A: The manifestation is not proper. The criminal action and the corresponding civil action for the recovery of the civil liability for taxes and penalties shall at all times be simultaneously instituted with, and jointly determined in the same proceeding before the Court of Tax Appeals (CTA). The filing of the criminal action is deemed to necessarily carry with it the filing of the civil action, and no right to reserve the filing of such civil action separately from the criminal action shall be recognized (Sec. 7(b)(1) of Republic Act No. 9282; Judy Ann Santos v. People, G.R. No. 173176, August 26, 2008, 563 SCRA 341).
The local government units exercise the power to tax by levying taxes, fees and charges consistent with the basic policy of local autonomy, and to assess and collect all these taxes, fees and charges which will exclusively accrue to them. The local government units are authorized to pass tax ordinances (levy) and to pursue actions for the assessment and collection of the taxes imposed in said ordinances. (Section 129, and 132, Local Government Code)
Necessity of an assessment in criminal prosecution (1998, 2005)
Q: May Congress, under the 1987 Constitution, abolish the power to tax of local governments? (2003 Bar)
Q: In 1995, the BIR filed before the Department of Justice (DOJ) a criminal complaint against a corporation and its officers for alleged evasion of taxes. The complaint was supported by a sworn statement of the BIR examiners showing the computation of the tax
A: No. Congress cannot abolish what is expressly granted by the fundamental law. The only authority conferred to Congress is to provide the guidelines and limitations on the local government’s exercise of the power to tax. (Sec. 5, Art X, 1987 Constitution)
TAXATION LAW CHALLENGING LOCAL TAX ORDINANCES (1991, 2003, 2015)
practice his profession in any part of the Philippines without being subjected to any other national or local tax, license, or fee for the practice of such profession. (Sec. 139 in relation to 151, Local Government Code)
Q: What is the proper procedural remedy and applicable time periods for challenging a tax ordinance? (2015 Bar)
b. May Quezon City, where he has his residence and where he also practices his two professions, go after him for the payment of his professional tax as a CPA and a lawyer? Explain. (2005 Bar)
A: Any question on the constitutionality or legality of tax ordinances may be raised on appeal within 30 days from the effectivity to the Secretary of Justice. The Secretary of Justice shall render a decision within 60 days from the date of receipt of the appeal. Thereafter, within 30 days after receipt of the decision or the lapse of the sixty-day period without the Secretary of Justice acting upon the appeal, the aggrieved party may file the appropriate proceedings with the Regional Trial Court. (Section 187, LGC)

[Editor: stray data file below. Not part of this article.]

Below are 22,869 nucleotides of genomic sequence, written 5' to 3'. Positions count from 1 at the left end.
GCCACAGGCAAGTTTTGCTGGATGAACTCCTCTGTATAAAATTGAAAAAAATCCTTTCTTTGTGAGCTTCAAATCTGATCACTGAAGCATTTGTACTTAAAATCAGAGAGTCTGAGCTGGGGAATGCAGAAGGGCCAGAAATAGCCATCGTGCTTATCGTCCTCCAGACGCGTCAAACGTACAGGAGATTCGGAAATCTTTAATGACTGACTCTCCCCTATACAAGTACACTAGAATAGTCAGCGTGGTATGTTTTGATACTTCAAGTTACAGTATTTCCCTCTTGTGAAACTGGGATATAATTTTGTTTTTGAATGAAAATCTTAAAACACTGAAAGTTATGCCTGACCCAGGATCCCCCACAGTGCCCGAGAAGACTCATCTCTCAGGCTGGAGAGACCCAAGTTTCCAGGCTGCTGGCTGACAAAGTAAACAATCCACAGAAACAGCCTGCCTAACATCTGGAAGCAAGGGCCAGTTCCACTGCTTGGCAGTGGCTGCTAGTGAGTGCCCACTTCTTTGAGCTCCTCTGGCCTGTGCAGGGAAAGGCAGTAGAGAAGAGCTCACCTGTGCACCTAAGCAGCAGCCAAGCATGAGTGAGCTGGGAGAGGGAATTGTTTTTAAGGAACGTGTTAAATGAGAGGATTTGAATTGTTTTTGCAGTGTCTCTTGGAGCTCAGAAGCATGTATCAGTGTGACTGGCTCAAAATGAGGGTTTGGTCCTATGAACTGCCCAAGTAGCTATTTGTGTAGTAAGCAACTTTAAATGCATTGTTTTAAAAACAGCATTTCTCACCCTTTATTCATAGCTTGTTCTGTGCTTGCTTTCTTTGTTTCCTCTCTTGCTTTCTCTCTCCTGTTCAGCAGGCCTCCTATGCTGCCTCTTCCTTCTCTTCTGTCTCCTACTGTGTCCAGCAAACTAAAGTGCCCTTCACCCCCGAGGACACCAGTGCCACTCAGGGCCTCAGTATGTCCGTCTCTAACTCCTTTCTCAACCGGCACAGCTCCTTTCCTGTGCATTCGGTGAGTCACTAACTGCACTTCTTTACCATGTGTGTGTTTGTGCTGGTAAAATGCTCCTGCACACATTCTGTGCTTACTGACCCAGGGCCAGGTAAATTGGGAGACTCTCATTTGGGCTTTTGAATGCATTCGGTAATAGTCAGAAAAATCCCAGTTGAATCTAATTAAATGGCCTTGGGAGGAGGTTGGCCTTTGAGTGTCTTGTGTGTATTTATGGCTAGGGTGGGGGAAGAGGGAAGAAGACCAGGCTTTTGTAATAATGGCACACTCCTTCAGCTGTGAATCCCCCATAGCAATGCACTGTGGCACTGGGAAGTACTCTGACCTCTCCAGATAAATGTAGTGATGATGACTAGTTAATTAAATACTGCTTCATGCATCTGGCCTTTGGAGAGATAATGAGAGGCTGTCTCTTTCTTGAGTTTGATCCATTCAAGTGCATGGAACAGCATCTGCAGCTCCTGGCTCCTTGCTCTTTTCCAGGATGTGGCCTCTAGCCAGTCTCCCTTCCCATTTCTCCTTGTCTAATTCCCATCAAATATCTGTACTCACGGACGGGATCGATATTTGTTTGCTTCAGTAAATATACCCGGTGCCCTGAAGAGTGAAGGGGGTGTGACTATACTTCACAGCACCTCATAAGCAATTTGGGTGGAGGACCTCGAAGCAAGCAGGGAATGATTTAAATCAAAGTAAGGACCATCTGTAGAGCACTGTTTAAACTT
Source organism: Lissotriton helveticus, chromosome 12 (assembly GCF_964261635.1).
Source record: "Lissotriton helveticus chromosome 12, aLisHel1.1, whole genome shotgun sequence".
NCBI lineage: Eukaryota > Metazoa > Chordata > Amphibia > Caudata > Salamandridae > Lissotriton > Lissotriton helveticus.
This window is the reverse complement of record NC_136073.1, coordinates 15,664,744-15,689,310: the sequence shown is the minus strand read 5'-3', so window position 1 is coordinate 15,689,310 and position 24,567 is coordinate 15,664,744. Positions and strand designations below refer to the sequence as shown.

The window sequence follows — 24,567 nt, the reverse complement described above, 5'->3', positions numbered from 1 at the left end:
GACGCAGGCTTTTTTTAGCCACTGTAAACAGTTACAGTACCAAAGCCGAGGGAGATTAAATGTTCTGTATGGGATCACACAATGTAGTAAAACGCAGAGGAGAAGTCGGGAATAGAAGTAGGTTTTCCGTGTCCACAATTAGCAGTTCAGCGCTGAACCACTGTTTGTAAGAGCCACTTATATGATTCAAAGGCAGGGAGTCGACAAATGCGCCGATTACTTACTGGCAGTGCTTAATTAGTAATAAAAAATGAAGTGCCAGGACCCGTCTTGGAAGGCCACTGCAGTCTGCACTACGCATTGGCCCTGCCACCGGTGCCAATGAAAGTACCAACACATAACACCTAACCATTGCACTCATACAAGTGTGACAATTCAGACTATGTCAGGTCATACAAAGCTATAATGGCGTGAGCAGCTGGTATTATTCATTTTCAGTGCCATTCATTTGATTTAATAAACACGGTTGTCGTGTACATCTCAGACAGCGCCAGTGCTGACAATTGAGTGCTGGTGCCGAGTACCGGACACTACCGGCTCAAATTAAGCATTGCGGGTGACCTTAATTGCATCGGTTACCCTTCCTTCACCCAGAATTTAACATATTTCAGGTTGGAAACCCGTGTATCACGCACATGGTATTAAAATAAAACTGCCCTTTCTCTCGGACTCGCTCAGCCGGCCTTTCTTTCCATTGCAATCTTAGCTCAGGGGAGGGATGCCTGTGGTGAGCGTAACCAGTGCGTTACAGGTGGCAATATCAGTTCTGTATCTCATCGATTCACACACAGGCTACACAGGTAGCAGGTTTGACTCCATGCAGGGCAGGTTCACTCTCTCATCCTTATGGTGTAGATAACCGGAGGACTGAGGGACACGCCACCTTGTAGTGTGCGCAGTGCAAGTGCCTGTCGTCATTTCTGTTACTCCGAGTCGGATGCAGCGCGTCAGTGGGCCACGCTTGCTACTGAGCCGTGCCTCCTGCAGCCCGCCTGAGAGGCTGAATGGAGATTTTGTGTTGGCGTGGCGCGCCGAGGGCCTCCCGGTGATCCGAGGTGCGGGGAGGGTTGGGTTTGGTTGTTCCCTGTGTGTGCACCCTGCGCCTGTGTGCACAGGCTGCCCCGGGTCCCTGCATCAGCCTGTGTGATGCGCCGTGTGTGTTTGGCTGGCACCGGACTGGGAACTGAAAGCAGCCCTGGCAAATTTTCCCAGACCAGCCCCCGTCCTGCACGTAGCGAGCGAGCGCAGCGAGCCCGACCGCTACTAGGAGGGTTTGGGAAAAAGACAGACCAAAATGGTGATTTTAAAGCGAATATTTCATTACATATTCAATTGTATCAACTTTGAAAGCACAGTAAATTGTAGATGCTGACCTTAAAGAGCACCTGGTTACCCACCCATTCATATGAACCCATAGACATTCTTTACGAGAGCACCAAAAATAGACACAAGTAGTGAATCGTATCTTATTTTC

A: No. The professional tax shall be paid only once for every taxable year and the payment shall be made either in the city where he practices his profession or where he maintains his principal office. The city of residence cannot require him to pay his professional taxes. (Sec. 139 in relation to Sec. 151, Local Government Code)
TAXING POWER OF PROVINCES
TAXING POWERS OF MUNICIPALITIES
Tax on transfer of real property ownership (1991, 2016)
Fees and charges for regulation and licensing (2008, 2009)
Q: The City of Maharlika passed an ordinance imposing a tax on any sale or transfer of real property located within the city at a rate of fifty percent (50%) of one percent (1%) of the total consideration of the transaction. Jose sold a parcel of land in the city, which he inherited from his deceased parents, and refused to pay the aforesaid tax. He instead filed a case asking that the ordinance be declared null and void since the tax it imposed can only be collected by the national government, as in fact he has paid the Bureau of Internal Revenue (BIR) the required capital gains tax. If you were the City Legal Officer of Maharlika, what defenses would you raise to sustain the validity of the ordinance? (2016 Bar)